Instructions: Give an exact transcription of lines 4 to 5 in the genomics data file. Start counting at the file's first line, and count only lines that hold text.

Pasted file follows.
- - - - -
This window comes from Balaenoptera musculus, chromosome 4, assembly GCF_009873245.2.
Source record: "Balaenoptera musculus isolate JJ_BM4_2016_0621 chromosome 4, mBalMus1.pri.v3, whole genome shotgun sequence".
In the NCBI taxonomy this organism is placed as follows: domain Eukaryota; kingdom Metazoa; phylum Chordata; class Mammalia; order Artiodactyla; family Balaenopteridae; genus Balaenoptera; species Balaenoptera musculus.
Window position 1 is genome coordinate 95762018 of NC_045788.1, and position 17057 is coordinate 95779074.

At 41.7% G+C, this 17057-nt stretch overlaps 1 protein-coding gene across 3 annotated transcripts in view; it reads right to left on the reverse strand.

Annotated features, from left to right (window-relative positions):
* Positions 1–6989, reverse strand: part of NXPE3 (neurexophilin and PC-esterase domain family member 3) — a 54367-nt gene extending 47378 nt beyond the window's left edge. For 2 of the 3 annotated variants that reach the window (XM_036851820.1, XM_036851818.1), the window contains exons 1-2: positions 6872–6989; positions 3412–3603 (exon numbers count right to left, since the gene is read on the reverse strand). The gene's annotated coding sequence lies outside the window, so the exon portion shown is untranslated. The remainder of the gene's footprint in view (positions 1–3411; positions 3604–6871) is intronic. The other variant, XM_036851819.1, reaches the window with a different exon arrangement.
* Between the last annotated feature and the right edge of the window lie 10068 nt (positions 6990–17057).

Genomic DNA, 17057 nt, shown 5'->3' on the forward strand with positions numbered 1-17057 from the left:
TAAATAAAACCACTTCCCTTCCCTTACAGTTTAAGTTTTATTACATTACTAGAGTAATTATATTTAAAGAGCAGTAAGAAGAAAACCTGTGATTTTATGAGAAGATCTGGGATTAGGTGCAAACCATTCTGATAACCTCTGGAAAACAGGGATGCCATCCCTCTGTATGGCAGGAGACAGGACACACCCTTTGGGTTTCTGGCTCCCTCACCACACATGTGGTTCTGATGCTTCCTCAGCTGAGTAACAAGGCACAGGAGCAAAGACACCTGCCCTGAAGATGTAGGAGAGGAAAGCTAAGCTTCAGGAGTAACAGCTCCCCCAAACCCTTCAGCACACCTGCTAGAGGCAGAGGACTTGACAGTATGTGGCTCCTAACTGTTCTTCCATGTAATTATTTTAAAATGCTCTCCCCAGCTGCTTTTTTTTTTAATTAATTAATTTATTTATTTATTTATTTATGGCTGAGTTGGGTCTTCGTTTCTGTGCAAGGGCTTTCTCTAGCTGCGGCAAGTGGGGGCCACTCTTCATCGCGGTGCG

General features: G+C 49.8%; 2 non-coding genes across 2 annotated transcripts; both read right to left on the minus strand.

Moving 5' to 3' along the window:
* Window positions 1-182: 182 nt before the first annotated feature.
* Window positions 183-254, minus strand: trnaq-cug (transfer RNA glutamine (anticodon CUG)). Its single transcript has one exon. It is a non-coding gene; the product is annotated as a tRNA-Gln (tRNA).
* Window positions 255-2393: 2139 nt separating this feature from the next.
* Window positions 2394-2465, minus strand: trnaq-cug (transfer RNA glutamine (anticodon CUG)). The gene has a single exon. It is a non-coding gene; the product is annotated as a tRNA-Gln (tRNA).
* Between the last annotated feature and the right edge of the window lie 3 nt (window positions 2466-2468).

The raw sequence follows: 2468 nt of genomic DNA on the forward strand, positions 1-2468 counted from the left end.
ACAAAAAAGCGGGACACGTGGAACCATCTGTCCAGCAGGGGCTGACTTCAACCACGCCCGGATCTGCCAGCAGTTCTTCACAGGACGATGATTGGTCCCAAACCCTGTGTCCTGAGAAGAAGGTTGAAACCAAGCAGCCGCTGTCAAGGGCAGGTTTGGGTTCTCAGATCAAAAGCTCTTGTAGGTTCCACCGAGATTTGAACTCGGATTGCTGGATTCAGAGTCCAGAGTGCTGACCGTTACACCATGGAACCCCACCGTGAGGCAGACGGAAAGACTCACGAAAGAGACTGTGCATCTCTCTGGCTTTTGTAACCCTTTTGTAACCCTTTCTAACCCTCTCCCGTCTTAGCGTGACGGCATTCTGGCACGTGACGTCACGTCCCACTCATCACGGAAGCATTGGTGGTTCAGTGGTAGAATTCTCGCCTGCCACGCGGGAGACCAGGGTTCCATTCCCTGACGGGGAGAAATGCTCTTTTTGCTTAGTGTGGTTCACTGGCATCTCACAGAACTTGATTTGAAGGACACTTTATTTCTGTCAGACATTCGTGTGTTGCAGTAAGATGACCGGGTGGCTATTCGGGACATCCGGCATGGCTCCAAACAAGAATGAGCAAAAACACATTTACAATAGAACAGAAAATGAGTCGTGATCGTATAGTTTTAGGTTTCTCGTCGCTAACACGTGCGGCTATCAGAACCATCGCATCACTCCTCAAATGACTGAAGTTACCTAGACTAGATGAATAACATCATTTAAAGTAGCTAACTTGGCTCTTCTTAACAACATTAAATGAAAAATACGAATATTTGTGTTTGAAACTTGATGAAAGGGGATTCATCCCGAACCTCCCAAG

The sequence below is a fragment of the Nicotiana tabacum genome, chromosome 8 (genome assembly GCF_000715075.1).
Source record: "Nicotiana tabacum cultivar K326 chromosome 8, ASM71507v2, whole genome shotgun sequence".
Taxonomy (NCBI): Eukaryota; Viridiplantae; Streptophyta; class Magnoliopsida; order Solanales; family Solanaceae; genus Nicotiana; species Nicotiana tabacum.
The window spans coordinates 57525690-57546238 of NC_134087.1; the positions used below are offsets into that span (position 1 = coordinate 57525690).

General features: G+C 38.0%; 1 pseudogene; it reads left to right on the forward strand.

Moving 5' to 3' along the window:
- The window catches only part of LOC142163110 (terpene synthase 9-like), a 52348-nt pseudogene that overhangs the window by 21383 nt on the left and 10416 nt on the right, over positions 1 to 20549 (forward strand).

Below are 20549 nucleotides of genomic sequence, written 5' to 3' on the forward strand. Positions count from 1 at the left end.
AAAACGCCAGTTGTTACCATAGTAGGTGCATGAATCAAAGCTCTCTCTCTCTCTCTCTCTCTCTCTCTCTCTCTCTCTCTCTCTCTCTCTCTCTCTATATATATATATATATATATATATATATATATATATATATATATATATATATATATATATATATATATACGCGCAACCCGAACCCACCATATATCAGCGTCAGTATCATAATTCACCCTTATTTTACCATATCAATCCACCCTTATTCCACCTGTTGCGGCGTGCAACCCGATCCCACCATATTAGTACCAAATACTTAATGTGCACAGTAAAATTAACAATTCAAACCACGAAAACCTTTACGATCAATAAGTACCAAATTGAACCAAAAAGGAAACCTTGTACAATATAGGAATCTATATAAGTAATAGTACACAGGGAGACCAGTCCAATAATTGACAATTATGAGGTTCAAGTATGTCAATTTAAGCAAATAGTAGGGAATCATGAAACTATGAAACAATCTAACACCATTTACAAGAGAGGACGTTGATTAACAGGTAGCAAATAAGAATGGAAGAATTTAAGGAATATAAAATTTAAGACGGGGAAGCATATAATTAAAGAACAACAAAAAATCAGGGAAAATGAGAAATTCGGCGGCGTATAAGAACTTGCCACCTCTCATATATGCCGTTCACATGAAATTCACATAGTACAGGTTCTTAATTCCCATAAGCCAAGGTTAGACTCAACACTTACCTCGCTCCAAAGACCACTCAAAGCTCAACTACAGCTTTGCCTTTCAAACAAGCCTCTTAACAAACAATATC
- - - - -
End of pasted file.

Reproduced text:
Window position 1 is genome coordinate 95762018 of NC_045788.1, and position 17057 is coordinate 95779074.

At 41.7% G+C, this 17057-nt stretch overlaps 1 protein-coding gene across 3 annotated transcripts in view; it reads right to left on the reverse strand.